Wednesday, July 11, 2012

Summer in Seattle at Last

by Sue Shecket, Webmaster and NW Trial Garden

It seems unfair to complain when I hear horror stories about the brutal heat in other parts of the country, but here in the Northwest, where we have just emerged from June Gloom (our typically cool, wet and garden-challenging month of “pre-summer”) we have only recently been able to shed our polar fleece.

I was out of the country on a vacation most of the past month, and had my neighbor poised to water my garden, but he never even turned on the hose, given the almost daily natural irrigation provided by Mother Nature. So when I returned, I was confronted with a lush jungle of leafy greens of both of the edible and the weedy types, but also with anemic tomatoes, slumping squash, and bare beds where the baby cucumbers and beans had been devoured by our ever present population of slugs.

After many hours of hacking with my trusty CobraHead weeder, I managed to get things back into reasonable shape and happily on July 5 the rains stopped, the temperatures hit the mid-70s and the sunscreen came out at last. Everything immediately perked right up and took off, and it now looks like we may be on track for a good year after all.

CobraHead Weeder

I replanted the Lemon and Armenian cucumbers and my absolute favorite "Musica" beans, which all popped right up and took off – another reminder that waiting to plant until the days and nights are consistently warm is always best. Of course the lettuces and greens loved the June weather, and my neighbors have been supplied with plenty of salad fixings. I am given bottles of our fine Washington wine in return, so it’s definitely a fair trade.

"Rhapsody" butterhead lettuces are thriving next to my potato patch
and I've been harvesting the "Farmer's Market" mesclun daily.

My "Sugar Snap" peas flowered and set nice pods within days. They are delicious when stir-fried with ginger and my young onion thinnings.  The "Wasabi" arugula has been great fun to share – nobody expects that kick at the end and I always get a wide eyed “wow!”.

"Super Sugar Snap" peas on steroids!
I put black plastic on my tomato bed this year to gather and hold heat, and it definitely does help. I am particularly happy with the performance of the "Stupice" tomato, a variety that we are offering this next season in our new organic seed line. It soldiered right through the tough weather and stood up to the rain and chill without missing a beat.

"Stupice" tomato - a real trooper
The "Astia" zucchini squash also impressed me with how quickly it burst out in bloom and fruit as soon as it got a bit of sun and warmth. Its compact size is great for that corner spot in the garden bed or in a container. 

"Astia" container zucchini - great for a small space

In the floral department, I tried a technique recommended by the Clematis grower that Renee and I met at the Farwest show in Portland several years ago. He encouraged me to plant Clematis right next to the climbing rose as well as near the base of rhododendron and azalea bushes. The vines twine and climb up among the branches and cover them in bright blooms all summer long. It’s a great way to get double duty out of those spring blooming shrubs, and provides a beautiful compliment to the roses.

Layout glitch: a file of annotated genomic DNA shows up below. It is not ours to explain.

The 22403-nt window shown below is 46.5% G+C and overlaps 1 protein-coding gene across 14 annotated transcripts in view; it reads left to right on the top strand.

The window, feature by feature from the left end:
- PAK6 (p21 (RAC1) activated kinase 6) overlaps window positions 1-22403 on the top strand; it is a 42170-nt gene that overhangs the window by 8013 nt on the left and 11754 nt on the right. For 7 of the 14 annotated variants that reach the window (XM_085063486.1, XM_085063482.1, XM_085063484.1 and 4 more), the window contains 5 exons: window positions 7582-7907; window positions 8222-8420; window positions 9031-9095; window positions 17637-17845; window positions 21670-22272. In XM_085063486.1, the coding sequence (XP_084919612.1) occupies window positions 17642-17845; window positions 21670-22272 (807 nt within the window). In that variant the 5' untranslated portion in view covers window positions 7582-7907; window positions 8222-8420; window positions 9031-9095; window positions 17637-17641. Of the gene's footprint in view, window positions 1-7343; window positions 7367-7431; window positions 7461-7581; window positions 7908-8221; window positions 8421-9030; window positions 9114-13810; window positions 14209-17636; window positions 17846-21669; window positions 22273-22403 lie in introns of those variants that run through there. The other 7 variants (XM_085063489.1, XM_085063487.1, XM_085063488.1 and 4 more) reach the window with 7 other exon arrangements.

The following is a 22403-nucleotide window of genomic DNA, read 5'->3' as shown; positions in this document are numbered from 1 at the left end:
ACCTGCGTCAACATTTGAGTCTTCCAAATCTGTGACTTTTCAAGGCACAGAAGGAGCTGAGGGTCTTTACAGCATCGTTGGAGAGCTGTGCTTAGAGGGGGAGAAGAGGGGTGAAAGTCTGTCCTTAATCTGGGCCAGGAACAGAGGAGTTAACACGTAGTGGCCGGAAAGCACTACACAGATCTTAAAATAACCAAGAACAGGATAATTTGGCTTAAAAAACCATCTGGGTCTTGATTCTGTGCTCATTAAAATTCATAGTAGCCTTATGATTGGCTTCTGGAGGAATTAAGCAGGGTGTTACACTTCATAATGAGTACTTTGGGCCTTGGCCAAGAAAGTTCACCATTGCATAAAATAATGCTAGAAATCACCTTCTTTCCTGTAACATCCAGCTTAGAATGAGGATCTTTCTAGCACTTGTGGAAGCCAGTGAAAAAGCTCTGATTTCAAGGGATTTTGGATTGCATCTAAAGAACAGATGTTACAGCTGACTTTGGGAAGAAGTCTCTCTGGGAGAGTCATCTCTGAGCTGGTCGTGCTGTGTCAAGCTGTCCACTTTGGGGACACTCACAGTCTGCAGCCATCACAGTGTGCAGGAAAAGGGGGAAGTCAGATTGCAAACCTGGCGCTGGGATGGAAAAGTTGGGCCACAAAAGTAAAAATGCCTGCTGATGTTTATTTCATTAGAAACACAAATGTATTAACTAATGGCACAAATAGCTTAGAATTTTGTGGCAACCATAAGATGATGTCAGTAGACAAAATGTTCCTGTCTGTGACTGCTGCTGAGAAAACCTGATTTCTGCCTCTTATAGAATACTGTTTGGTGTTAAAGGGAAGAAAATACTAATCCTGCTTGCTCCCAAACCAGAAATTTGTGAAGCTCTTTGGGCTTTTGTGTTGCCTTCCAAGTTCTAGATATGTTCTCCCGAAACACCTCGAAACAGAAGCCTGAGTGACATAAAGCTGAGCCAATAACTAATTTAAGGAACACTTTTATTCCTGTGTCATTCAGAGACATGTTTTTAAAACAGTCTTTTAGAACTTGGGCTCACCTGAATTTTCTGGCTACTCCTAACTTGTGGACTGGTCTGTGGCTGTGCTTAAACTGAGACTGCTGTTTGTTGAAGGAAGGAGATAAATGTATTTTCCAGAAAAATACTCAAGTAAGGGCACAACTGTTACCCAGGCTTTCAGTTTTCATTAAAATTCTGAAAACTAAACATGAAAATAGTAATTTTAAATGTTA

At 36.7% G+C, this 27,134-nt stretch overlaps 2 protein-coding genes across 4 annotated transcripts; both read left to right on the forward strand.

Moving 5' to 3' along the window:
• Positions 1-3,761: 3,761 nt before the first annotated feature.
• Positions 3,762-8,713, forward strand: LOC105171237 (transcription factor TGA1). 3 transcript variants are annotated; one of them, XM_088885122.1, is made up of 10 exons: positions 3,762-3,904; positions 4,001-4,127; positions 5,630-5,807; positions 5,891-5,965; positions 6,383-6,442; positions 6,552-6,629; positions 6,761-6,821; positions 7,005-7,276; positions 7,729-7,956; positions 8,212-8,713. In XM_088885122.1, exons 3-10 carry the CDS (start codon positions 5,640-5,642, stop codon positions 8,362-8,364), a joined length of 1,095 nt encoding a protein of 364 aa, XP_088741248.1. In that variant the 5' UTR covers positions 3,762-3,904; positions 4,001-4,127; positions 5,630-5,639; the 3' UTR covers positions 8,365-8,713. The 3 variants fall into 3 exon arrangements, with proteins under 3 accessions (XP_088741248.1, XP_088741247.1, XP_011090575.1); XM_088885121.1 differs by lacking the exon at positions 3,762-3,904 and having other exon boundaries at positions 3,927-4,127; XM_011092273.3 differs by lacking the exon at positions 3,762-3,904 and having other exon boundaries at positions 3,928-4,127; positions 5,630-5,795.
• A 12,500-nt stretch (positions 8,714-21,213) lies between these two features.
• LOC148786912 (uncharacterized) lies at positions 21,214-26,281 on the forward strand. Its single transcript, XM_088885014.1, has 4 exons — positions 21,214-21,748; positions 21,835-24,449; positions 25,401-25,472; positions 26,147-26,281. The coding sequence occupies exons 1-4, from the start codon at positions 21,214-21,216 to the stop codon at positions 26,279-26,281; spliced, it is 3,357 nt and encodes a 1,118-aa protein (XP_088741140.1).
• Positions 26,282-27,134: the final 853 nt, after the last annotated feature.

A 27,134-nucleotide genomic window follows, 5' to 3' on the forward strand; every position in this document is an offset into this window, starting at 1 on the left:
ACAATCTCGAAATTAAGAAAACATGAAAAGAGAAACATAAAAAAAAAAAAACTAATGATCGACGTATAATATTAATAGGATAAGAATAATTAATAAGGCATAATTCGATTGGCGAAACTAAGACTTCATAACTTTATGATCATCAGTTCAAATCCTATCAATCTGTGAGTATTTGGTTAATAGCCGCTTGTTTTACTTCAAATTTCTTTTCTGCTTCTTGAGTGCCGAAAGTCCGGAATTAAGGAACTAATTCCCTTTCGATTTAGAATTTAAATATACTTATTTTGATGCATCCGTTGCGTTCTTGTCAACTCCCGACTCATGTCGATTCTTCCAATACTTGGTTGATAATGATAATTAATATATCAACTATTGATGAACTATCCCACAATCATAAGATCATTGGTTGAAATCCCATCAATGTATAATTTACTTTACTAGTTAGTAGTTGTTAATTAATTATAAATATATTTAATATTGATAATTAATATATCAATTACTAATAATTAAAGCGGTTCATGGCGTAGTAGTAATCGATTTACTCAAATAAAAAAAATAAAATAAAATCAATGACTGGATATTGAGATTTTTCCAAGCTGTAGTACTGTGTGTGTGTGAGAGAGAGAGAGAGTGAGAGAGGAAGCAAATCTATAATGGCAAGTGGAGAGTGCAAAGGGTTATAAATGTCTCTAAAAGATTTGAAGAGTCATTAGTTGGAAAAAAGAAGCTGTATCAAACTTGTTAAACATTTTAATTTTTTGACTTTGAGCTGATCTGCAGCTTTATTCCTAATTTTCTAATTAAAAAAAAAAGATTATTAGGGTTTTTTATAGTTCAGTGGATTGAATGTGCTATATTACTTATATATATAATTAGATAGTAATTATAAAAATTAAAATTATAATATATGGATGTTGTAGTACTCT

Clematis make a lovely compliment to the climbing rose
The azalea bush is perfectly happy under it's Clematis cover

Now that the sun is shining, I have to pay close attention to my containers, as our rain doesn’t get under the cover of leaves and into the pots. Hard to remember, since I’m usually carrying my own umbrella to keep that water out and not in!

5 comments:

******* :-) said...

Thank you for this inspiring tour through your garden during the transition time of year in Seattle!

How do you protect the lettuce from the rabbits, or do the neighbors get it first?

Can you recommend a soap or cleaner for veggies harvested from the garden? I never used to think about washing them with anything but water, but lately when I consider animal fur, droppings or saliva that might be on a garden plant I wonder if I am living in a dream world about that.

Meanwhile, my Mom, who raised her young family in the 40's, said she had a housekeeper who always washed all her vegetables in Tide!

Thanks.

Jim Long said...

It's remarkable how late and cool your season has been, while everything in the Midwest has been weeks early. Beans, like your wonderful 'Musica' have long since finished. Lettuce beds were done for by the first week of June. With temperatures in our garden in the Ozarks hitting 107 some days, even tomatoes have produced and gone on to their happy hunting grounds. Peppers, though, are loving the heat as long as they have moisture. I'm using 6-8 inches of packed straw in all the pepper beds. Thanks for the nice views of your gardens. My cousins in Seattle are still waiting for their first ripe tomato!

Sue said...

HI Jim - I don't think I'd trade our wet and cold for your heat! We both have our gardening challenges -- but that's what keeps it interesting year after year. Stay cool! BTW, am still cutting lettuce and just got my first Musica beans (they are the BEST) - Sue

Sue said...

Fortunately for me, I don't have a ravenous rabbits in the neighborhood (feral cats who love to scratch are my problem. Netting is effective against both critters (same technique as for birds- see our blog post on this subject) and I always use row covers whenever I start new seeds. I just rinse my big veggis in watter, but do wash my leafy greens using a bit of mild "natural" dish soap diluted with lots of cold water-- I fill the sink and soak them,rinse and then spin dry. Gets the dirt out as well as any hidden hitchhikers. There are a number of commercial vegie washes available, but I don't think they are any different.

Beth Benjamin said...

Nice photos, especially Renee and the kohlrabi monster.

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